Readers saluted our Saving Private Ryan cover and review (#442, July 24), but some felt Owen Gleiberman’s A grade wasn’t an honorable enough mention. ”Why, when I know EW uses the A+ grade, have I never seen it given to any movie?” asks Adam B. Vary of Columbus, Ohio. ”Gleiberman is so rapturous of Ryan — as he should be — that his review seems tailor-made for an A+.” While it’s true that other EW critics will occasionally award A pluses, in Gleiberman’s grade book they add nothing to the critical discussion. ”Back in 1991, I did give an A+ to the rerelease of Citizen Kane,” says Owen. ”Since then, I’ve come to feel that it’s sheer folly using a plus sign to quantify artistic sublimity.” Class — and case — dismissed.

War Correspondence

Your article on Saving Private Ryan left me so touched that I saw the film the first day it opened. If you can’t cry in a movie theater, maybe this film isn’t for you. It’s brutal, intense, and amazing.
Studio City, Calif.

What an excellent cover story on Saving Private Ryan. I’ve read umpteen articles about the movie, and yours was fantastic. Everyone has been emphasizing the gory violence in the film, and I almost didn’t see it. But your article convinced me that this was a movie not to be missed. I managed to make it through the entire thing and am so glad.
Boerne, Tex.

Kudos to Jeff Gordinier for his fine article on the making of Saving Private Ryan. I was amused by the account of eight pampered Hollywood actors doing a stint in boot camp on the orders of Spielberg. What comes to mind, though, is the advice that Laurence Olivier gave to Dustin Hoffman on the set of Marathon Man (after Hoffman prepared for a harrowing scene by going without sleep for two days): ”Dear boy, why don’t you try acting?”
Riderwood, Md.

I want to thank Owen Gleiberman for his clear-sighted review of Saving Private Ryan. In a film where soldiers die at an unforgiving rate, Ryan shows us that one life is indeed worth saving. I don’t think Hanks and Spielberg even care about an Oscar — it doesn’t even seem appropriate. The film deserves a Medal of Honor.

It’s All in the Bag

Wanted to let you know that Sandra Bullock’s Tin Tote in Hope Floats was hardly original. I bought the exact purse for my wife four years ago. I guess life imitates construction in this case, not art.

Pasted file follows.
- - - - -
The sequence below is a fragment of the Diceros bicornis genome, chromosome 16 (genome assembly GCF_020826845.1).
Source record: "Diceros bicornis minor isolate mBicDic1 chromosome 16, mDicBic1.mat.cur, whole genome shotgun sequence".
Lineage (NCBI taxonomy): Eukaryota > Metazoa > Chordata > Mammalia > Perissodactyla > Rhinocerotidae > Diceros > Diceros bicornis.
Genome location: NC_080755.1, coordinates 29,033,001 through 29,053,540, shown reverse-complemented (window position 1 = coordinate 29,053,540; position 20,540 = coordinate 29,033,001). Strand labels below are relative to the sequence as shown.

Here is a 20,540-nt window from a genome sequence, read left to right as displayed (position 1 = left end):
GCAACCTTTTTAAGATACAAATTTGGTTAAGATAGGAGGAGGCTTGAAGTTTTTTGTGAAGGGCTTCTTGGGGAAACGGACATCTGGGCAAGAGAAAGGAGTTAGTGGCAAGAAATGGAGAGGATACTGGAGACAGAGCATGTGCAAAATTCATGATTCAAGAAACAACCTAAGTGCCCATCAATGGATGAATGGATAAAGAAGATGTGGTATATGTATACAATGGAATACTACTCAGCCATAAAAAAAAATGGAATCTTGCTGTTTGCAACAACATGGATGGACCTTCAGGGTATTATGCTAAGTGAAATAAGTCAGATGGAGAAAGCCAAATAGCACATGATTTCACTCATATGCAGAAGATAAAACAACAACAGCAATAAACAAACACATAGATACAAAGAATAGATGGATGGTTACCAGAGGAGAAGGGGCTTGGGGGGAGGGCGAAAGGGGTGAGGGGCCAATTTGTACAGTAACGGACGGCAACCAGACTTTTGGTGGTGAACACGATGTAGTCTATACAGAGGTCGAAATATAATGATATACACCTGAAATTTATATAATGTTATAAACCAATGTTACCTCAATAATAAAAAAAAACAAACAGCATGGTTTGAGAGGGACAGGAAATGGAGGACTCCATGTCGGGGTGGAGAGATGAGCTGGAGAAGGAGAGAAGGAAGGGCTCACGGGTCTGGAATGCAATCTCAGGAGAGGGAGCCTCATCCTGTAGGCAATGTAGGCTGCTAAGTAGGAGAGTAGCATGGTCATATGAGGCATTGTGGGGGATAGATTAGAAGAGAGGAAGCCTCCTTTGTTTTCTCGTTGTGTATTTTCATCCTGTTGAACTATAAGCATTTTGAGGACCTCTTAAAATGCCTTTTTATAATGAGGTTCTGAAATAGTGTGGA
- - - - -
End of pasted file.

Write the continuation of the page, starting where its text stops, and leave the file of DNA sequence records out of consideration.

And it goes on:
St. Louis Park, Minn.

Summertime Blues

Your article ”Summer … What a Bummer” reaffirmed my faith in the taste of the film-viewing public. The lower-than-projected takes for poorly realized special-effects extravaganzas such as Godzilla and Armageddon and the surprisingly successful ”small” films such as Hope Floats and The Horse Whisperer suggest that viewers may finally have decided that a plot-defective film cannot ride on its visual novelty alone.
Toledo, Ohio

Rimes and Reason

Leann Rimes feels that her version of ”How Do I Live” should have won the Grammy. I strongly disagree. Trisha Yearwood sings that song with maturity, emotion, and experience. Rimes sounds like she’s singing it to her teddy bear.
West Chicago, Ill.

Copping Appeal

Thank you so much for the article on The Sentinel. The series really has something special; it’s much more than an ordinary cop show. Even though I’m from Germany, I did what I could to help save the show — writing letters, faxing, and phoning to let UPN and Paramount know what’s important to me. I have never worked so hard to get a TV show back.
Diez, Germany

So Farrah, So Good

I don’t know where Joe Neumaier has been hiding since 1979, but Farrah Fawcett’s best acting has been done since she left the ”superhero couple.” Did Neumaier see The Apostle, in which Fawcett was excellent opposite Oscar-nominated Robert Duvall? Or Extremities (either the stage or film version)? Or any of her TV-movie work (including The Burning Bed)? How many movies would she need to have made to be a success?
New York City


‘Snake’ Charmers
Gary Sinise and Brian De Palma talk about their new thriller, Snake Eyes.

Brave News World
Read online-only flashes about George Clooney, Jerry Seinfeld, and the Barenaked Ladies.


Our Fall Movie Preview.

Plus reviews of
Return to Paradise, with Vince Vaughn and Anne Heche (Movies)
— HBO’s The Rat Pack (Television)
— Korn’s new CD, Follow the Leader (Music)
Sin and the evolution of Doom clones (Multimedia)

Saving Private Ryan
  • Movie
  • 170 minutes